BYOD: User Policy Considerations
Questions and key points companies should consider when establishing BYOD policies.
I was reading a report on InformationWeek about how Long Island University (LIU) is embarking on a pilot that brings the concept of BYOD to a whole new level. With the iPad given to freshmen for free and sold to others at half price, the educational institution has seen Apple’s tablet reaching about 10,000 students and educators to date.
Though the implementation entailed what is effectively an enterprise-scale deployment, there are a number of lessons that I feel LIU’s experience offers to SMBs. I list out some pertinent points below.
The advantage of employee-owned devices
Rather than attempting to juggle the management of so many BYOD devices, students are advised to visit a nearby Apple Store when they encounter problems with their iPad tablets. Obviously, this only works due to the university’s decision to adopt a tablet monoculture consisting only of iOS tablets.
On the other hand, I feel this strategy perfectly illustrates the advantage of employee-owned, corporate-enabled devices. And given that employees will bring devices to the office anyway, it makes sense for IT departments to focus on how to integrate them with corporate systems instead of expanding their energies on maintenance tasks that add nothing to the bottom line of the company.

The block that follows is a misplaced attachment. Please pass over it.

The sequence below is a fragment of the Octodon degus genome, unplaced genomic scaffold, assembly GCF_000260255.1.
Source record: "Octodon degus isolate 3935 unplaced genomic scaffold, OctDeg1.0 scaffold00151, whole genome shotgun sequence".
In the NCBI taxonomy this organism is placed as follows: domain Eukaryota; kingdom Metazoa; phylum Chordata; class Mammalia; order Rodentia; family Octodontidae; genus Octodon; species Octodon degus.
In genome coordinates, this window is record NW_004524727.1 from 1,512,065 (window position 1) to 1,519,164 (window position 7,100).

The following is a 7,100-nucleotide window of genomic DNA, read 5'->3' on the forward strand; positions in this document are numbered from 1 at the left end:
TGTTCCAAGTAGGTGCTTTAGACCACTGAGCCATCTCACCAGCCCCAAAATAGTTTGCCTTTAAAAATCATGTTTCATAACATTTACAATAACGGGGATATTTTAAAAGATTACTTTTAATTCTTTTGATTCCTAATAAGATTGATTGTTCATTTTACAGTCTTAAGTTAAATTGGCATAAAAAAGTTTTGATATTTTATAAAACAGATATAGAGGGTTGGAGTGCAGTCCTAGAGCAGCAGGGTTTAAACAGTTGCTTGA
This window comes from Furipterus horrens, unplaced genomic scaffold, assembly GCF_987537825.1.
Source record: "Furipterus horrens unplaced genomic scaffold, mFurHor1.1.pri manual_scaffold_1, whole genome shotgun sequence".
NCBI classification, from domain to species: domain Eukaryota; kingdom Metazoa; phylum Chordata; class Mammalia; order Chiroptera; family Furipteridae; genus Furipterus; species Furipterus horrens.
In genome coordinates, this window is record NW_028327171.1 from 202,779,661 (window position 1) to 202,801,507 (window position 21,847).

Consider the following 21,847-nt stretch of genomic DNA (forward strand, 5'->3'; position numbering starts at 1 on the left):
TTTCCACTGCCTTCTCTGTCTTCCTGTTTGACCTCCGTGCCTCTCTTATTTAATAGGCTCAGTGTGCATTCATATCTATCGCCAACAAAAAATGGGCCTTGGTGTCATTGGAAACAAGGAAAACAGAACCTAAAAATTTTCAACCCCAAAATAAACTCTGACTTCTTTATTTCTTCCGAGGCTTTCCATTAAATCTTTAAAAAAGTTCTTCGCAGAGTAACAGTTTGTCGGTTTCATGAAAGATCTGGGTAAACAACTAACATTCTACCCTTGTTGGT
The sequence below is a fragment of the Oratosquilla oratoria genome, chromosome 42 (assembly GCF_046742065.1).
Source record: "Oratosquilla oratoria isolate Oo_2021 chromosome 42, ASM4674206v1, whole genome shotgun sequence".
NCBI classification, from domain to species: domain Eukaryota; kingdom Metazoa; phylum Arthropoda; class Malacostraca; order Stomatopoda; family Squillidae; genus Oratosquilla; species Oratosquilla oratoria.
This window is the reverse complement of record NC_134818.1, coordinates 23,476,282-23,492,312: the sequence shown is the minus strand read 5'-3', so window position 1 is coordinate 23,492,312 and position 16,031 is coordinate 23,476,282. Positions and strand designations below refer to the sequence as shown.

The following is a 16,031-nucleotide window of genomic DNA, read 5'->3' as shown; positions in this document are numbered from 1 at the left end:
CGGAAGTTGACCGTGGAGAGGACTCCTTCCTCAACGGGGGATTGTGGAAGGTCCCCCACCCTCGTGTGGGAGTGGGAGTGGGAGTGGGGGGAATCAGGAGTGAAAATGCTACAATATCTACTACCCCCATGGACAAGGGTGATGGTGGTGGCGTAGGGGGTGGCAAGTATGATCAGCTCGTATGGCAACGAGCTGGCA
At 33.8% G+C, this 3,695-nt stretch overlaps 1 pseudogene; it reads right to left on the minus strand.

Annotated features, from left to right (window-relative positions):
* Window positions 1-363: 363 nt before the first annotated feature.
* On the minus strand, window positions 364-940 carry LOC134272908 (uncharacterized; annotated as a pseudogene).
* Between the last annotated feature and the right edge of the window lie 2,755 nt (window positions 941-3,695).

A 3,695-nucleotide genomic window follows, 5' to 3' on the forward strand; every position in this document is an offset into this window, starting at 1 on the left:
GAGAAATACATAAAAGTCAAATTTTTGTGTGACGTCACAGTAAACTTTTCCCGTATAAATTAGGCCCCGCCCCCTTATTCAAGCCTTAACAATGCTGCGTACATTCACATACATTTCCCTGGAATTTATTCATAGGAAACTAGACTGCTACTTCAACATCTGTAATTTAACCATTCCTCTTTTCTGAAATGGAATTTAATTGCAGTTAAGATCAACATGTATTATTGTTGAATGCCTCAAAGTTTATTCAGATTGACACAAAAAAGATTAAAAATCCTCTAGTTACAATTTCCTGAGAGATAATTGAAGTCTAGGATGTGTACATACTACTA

More Wi-Fi access points
If there is one common denominator to BYOD devices such as tablets, smartphones and laptops, it would be that they all use Wi-Fi for networking. And given that one is unlikely to get much done without Internet access these days, SMBs should expect their existing wireless networks to be hammered by the multiple wireless devices that require access.
As such, I would advise SMBs looking to embrace BYOD to ensure that their existing wireless infrastructure has more than sufficient bandwidth to deal with the onslaught of Wi-Fi devices and gadgets. And if you are considering upgrading your SMB’s Wi-Fi network, be sure to read “Upgrading Your Wi-Fi Network to 802.11n” first.
Transition to pure BYOD not feasible
Another aspect of LIU’s BYOD pilot that caught my attention was the admission by CIO George Baroudi that most faculty members have yet to adopt the iPad as an integral part of their lessons. And despite heavy use of the tablets, it appears that many students are still relying on their mobile phones and laptops, too.
In view of the revelation that even Internet-savvy teenagers and young adults still find a need to use laptops, it is obvious that SMBs need to recalibrate their expectations that they won’t be ditching their desktops and laptops overnight. This is doubly so if they are currently reliant on legacy applications or PC-based software tools to get work done.
Thoughts on how small and mid-sized businesses can take advantage of BYOD? Feel free to chip in with your ideas in the comments section below.